Much of Vermont’s energy history is written in our rivers. During industrialization, we built dams to harness the strength of flowing water to supply mechanical power for sawmills and gristmills. In later years, we built dams to generate electricity.
But with the abandonment of the water-driven mill industries long ago, hundreds of Vermont’s aging dams no longer serve a useful purpose. Instead, they sit idle in rivers and streams, creating public safety and environmental hazards without providing the benefits of electricity or flood control. They degrade water quality and aquatic habitat, restrict the movement of fish and other wildlife, and drive up costs in maintenance and liability.
Contrary to popular perception, there are very few opportunities for economically viable hydroelectric projects at existing dams. All but a few of the good, remaining sites were redeveloped in the 1980s or 1990s. The economics of developing a new hydroelectric project at other sites, without harming the river, are very challenging.
Since 1996, upwards of 30 unused dams have been removed from Vermont’s rivers and streams. Many of these were privately owned. If you or someone you know owns land that includes a dam, you have options.
Non profit conservation groups, including the Vermont Natural Resources Council, The Nature Conservancy, the Connecticut River Conservancy, several watershed organizations, and state and federal natural-resource agencies, can help. In certain situations, they can hire engineers and construction contractors, obtain permits, and manage dam removal projects from start to finish. Projects can often be completed with minimal cost to the owner.
For a dam that is in poor condition, removal is usually less costly than reconstructing or replacing the dam to modern dam safety standards.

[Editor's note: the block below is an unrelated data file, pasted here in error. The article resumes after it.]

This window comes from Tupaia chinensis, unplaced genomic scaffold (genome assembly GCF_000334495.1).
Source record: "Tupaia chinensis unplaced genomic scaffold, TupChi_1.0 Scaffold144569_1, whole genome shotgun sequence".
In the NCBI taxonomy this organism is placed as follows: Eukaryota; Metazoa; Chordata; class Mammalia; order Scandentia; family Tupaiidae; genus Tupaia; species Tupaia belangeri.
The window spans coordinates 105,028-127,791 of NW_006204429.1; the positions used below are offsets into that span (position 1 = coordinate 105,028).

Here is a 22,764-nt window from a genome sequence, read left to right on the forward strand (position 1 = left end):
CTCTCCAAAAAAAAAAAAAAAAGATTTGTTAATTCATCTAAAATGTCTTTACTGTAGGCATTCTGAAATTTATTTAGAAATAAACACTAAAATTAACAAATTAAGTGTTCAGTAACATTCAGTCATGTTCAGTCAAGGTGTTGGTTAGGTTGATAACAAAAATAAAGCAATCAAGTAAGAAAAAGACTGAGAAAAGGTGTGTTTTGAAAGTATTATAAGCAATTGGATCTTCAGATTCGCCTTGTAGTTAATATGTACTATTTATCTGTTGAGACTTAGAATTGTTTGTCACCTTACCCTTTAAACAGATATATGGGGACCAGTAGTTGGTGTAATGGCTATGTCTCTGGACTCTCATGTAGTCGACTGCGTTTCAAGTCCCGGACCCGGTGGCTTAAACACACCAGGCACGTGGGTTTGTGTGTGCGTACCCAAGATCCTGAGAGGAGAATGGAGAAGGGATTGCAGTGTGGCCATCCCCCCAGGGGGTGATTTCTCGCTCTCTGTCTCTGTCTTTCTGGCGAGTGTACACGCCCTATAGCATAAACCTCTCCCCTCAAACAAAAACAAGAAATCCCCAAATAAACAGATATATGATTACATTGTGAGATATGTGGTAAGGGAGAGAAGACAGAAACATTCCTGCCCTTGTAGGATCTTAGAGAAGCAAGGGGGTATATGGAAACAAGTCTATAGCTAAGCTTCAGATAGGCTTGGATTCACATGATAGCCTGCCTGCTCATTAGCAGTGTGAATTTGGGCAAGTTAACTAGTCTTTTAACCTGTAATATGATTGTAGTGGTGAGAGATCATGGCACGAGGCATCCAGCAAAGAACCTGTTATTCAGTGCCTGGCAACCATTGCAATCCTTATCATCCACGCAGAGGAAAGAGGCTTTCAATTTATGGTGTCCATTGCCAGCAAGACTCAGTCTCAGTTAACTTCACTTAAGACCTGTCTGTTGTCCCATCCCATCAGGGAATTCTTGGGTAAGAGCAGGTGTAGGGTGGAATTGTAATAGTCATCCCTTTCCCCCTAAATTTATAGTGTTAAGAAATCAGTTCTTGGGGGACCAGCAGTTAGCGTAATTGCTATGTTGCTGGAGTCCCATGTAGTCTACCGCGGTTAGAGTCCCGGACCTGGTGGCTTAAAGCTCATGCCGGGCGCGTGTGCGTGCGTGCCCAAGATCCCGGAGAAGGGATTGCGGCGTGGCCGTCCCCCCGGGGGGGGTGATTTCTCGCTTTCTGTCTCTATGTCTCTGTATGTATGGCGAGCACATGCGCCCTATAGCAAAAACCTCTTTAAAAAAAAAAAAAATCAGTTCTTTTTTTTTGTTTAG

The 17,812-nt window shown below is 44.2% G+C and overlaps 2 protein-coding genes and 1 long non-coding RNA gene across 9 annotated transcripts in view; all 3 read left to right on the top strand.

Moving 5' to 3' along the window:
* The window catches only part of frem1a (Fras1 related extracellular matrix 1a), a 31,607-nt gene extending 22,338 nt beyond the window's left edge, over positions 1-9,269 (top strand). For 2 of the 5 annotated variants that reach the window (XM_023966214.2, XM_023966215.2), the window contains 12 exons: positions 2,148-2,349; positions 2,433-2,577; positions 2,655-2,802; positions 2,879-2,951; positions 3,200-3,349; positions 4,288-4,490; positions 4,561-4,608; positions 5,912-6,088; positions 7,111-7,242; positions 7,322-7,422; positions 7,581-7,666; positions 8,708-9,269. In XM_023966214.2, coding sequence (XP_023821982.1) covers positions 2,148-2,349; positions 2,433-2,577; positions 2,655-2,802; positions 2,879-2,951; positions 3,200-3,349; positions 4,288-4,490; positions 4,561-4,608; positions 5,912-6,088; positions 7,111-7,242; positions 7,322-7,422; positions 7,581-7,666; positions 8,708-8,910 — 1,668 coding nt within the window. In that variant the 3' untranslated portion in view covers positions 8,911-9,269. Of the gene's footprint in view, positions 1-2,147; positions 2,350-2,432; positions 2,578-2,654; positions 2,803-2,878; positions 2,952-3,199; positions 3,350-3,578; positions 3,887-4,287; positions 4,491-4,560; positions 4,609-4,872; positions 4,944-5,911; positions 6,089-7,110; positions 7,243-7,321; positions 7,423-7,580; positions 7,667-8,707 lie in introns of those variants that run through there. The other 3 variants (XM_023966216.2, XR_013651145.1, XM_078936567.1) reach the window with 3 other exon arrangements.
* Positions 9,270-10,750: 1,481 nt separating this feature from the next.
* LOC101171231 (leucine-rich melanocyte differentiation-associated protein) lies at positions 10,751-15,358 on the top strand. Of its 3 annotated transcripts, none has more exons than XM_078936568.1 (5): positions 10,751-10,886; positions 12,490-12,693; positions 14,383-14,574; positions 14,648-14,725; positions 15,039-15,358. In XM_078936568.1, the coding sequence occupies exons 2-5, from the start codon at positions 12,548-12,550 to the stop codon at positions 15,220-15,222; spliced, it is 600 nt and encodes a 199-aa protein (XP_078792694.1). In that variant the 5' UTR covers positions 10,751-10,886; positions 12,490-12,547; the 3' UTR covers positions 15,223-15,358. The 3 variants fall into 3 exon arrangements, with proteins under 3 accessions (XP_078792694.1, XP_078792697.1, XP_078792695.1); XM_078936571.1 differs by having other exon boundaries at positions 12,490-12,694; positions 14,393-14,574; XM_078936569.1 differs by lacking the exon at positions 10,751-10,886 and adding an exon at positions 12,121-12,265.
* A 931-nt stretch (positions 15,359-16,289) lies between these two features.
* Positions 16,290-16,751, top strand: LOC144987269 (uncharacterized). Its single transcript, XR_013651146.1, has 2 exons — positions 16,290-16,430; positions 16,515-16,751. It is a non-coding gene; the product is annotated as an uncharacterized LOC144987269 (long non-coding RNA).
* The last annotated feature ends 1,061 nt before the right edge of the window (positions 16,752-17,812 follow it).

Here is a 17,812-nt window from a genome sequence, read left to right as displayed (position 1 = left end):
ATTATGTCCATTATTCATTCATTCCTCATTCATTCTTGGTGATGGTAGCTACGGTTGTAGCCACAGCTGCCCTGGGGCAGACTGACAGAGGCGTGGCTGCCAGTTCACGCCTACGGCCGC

A 2014 report by the Vermont Section of the American Society of Civil Engineers noted that 35 percent of the dams inspected by the State of Vermont in 2013 were in poor condition. About 200 of the state’s 800+ known dams are classified as having high or significant hazard potential, meaning that if they were to fail, extensive property damage and potentially the loss of lives could result. It’s not difficult to envision the large quantities of water released from a failing dam washing out culverts, roads; and driveways.
In 1947, a dam failure on East Creek in the town of Chittenden caused extensive damage all the way downstream to Rutland. About 300 homes and businesses were damaged and roads and rail lines were closed for several days. The U.S. Army was called in to help with the recovery.
There have been about 16 dam failures in Vermont since 1984. Fortunately, most were small and did not result in loss of life or extensive downstream damage. But as dams age without proper maintenance, their structural stability only declines.
The Vermont Natural Resources Council, with support and assistance from several partners including the U.S. Fish & Wildlife Service and The Nature Conservancy, is working with several landowners in the Lake Champlain basin on plans to remove decrepit dams to restore free-flowing streams and improve water quality and aquatic habitat. Most of these dams are classified by the state Dam Safety Program as “significant hazards,” meaning there is potential for loss of life and “appreciable” economic loss should they fail.
Vermont’s dams served an indispensable purpose fueling our earliest industrial efforts, and have created valuable hydroelectric plants and recreation spots in decades since. We should surely appreciate their might, and the benefits they gave us in previous generations.
But most dams now lie unused and unmaintained, and are more trouble than they are worth. We need to take seriously the removal of Vermont’s unused dams in order to improve the flow of our rivers, promote the health of our fish and wildlife, and ensure optimal flood resilience in a rapidly changing climate.
Brian Shupe is the executive director of the Vermont Natural Resources Council.